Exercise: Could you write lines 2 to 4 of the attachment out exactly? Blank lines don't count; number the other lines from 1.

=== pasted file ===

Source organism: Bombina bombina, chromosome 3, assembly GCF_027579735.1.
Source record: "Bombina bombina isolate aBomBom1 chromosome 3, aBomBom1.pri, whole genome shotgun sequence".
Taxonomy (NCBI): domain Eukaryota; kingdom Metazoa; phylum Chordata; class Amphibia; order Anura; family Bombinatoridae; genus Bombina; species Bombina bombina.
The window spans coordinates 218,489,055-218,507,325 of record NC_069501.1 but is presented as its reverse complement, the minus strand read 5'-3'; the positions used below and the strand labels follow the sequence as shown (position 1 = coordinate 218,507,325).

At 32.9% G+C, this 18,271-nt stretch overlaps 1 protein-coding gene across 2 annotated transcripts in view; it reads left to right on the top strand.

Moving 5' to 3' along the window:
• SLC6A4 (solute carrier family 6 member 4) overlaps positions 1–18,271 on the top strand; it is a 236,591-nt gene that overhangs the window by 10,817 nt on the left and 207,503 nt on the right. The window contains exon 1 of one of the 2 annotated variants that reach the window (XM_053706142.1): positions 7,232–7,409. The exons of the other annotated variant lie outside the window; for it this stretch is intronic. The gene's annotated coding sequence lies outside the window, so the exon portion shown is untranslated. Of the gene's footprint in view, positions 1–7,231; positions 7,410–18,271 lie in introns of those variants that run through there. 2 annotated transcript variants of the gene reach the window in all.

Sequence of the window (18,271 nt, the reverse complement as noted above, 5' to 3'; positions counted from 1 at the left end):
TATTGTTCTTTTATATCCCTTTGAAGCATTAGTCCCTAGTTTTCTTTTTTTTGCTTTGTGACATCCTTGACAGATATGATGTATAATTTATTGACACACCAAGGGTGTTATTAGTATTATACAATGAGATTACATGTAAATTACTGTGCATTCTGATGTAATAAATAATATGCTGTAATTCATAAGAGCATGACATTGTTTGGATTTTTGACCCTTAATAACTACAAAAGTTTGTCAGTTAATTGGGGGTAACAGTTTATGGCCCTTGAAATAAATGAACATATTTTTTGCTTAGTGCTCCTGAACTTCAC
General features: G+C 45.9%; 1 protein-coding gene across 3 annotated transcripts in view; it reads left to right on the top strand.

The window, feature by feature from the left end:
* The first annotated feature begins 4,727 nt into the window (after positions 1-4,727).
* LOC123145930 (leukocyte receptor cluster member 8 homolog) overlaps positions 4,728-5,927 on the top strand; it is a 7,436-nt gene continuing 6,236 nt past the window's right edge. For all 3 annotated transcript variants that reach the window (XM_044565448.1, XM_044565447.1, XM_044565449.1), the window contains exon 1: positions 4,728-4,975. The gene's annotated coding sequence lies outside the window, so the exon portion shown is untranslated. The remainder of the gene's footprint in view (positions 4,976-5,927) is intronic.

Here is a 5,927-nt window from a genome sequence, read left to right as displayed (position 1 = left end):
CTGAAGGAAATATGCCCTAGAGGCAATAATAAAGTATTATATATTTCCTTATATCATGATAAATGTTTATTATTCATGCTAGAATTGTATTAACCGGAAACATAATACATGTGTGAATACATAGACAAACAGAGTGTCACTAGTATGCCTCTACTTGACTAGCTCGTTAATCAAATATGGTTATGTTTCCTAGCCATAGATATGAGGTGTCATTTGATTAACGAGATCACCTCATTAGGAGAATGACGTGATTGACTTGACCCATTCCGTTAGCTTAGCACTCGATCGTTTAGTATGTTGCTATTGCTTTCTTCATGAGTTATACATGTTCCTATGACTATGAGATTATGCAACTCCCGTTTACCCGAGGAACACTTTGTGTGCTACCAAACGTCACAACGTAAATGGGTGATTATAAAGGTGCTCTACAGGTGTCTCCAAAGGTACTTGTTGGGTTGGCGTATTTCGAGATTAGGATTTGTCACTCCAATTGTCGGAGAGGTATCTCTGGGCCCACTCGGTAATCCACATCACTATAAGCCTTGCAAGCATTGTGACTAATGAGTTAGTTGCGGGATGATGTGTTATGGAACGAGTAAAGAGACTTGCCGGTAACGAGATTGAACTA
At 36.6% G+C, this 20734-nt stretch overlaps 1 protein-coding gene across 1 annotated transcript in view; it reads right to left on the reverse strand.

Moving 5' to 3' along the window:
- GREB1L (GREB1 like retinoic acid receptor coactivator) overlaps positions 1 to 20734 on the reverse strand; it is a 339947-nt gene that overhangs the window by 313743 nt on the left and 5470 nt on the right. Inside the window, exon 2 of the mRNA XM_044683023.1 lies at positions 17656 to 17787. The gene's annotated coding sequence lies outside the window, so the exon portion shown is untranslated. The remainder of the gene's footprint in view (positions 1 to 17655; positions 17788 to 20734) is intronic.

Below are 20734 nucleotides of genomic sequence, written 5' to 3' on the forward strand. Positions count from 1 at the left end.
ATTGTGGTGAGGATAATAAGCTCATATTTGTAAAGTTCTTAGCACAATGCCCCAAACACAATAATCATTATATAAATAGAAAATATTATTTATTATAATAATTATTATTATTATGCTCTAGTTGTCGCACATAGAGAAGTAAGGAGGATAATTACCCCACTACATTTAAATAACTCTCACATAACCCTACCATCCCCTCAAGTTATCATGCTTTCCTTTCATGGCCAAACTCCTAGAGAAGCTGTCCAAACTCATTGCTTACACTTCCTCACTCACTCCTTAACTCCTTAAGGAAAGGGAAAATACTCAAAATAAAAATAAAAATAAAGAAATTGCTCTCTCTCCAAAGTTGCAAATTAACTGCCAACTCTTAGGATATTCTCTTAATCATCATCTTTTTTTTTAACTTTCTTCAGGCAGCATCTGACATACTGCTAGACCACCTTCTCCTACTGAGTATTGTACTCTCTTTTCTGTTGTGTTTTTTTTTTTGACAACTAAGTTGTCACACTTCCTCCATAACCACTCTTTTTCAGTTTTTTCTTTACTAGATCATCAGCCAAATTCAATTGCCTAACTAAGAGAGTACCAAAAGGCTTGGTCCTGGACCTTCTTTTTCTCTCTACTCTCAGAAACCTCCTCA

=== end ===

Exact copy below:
Source record: "Bombina bombina isolate aBomBom1 chromosome 3, aBomBom1.pri, whole genome shotgun sequence".
Taxonomy (NCBI): domain Eukaryota; kingdom Metazoa; phylum Chordata; class Amphibia; order Anura; family Bombinatoridae; genus Bombina; species Bombina bombina.
The window spans coordinates 218,489,055-218,507,325 of record NC_069501.1 but is presented as its reverse complement, the minus strand read 5'-3'; the positions used below and the strand labels follow the sequence as shown (position 1 = coordinate 218,507,325).